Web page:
Buying and selling cattle can link individual farms to thousands of other farms with each purchase and help identity potential routes for infections.
Understanding this complex networks of “contact chains” between British farms could help improve disease control strategies for the cattle industry.
The findings, in a new study published in The Royal Society, has examined the remarkable extent to which beef and dairy farms are connected through cattle movements.
The research could help identify potential pathways for the spread of important cattle infections that can cause major health, welfare and economic problems.
Researchers analysed patterns of buying and selling cattle on farms using official records of 75 million movements of cattle between farms from 2001-2015.
Starting with direct trades, when one farm buys from or sells cattle to another, they traced ‘contact chains’ that describe networks of farms linked by sequential movements of their cattle.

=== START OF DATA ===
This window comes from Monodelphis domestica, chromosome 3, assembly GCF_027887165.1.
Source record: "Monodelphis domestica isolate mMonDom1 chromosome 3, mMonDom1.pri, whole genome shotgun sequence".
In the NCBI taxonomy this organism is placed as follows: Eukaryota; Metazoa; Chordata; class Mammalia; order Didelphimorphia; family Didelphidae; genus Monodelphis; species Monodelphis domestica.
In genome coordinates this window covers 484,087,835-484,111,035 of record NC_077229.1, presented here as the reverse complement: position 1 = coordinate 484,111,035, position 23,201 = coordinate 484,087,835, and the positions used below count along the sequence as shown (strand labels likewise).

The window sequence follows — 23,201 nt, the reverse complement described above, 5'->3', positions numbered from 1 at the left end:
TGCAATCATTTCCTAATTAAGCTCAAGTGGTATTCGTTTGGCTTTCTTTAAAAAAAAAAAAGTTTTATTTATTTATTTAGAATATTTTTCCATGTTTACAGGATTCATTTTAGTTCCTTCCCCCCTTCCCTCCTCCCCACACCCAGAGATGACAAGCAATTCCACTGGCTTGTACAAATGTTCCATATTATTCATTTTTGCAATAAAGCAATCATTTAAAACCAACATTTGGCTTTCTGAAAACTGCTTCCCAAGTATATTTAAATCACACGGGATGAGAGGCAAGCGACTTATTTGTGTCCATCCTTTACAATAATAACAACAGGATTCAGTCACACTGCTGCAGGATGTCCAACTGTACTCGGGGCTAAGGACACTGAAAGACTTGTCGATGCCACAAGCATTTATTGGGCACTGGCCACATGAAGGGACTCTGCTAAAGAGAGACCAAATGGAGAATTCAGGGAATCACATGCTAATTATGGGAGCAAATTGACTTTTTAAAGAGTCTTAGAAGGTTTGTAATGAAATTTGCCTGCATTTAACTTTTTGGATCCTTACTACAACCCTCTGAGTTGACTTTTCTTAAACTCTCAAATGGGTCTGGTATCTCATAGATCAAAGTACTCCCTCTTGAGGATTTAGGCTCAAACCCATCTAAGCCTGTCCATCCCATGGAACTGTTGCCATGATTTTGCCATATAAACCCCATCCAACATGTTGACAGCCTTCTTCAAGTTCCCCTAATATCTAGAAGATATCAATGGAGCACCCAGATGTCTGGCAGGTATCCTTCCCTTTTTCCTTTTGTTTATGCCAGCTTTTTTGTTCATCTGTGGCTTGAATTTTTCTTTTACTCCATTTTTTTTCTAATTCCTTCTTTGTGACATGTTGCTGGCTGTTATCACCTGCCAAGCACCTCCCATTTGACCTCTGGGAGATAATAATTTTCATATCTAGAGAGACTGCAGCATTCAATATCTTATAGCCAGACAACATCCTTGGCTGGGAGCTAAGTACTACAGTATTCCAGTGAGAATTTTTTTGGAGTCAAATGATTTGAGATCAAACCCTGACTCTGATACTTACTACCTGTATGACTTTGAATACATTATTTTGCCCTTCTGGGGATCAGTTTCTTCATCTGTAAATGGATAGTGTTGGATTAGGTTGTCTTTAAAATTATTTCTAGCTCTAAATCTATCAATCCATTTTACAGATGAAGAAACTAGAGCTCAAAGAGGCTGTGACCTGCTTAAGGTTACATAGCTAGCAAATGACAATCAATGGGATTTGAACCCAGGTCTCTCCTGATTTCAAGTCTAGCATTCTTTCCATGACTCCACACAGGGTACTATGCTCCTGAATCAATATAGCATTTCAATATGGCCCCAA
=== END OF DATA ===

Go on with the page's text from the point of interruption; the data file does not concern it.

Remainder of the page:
By looking at 12 month periods of trading, the study found that around half of all cattle farms were connected to more than 1,000 other farms every year when they bought in cattle. 16% of farms were connected to more than 10,000 other farms in a single year.
When selling cattle, the contact chains were similarly extensive: Two thirds of farms were connected to more than 1,000 other farms. 15% of farms again linked to more than 10,000 farms in a single year.
The study found that on average from 2001-2015, over 13,000 cattle farms had contact chains extending to more than 10,000 other farms by selling and more than 10,000 farms by buying, in any single year.
These super-connected farms could potentially be particularly exposed to infections and particularly able to spread them.
Helen Fielding, veterinary researcher at the University of Exeter said: “We found that farms, even if they only bought cattle from one or two other farms, could be at the end of a chain connecting their farm and their animals to several thousand other farms.
“For example, one farm in Devon bought only six cattle in one year, those six cattle came from four farms, and those four farms were connected in two steps back to ten others.
“Tracking back 12 months, the sequence of links to the one Devon farm extended to 11,132 farms, as far afield as Kent, North Wales and Orkney,” she said.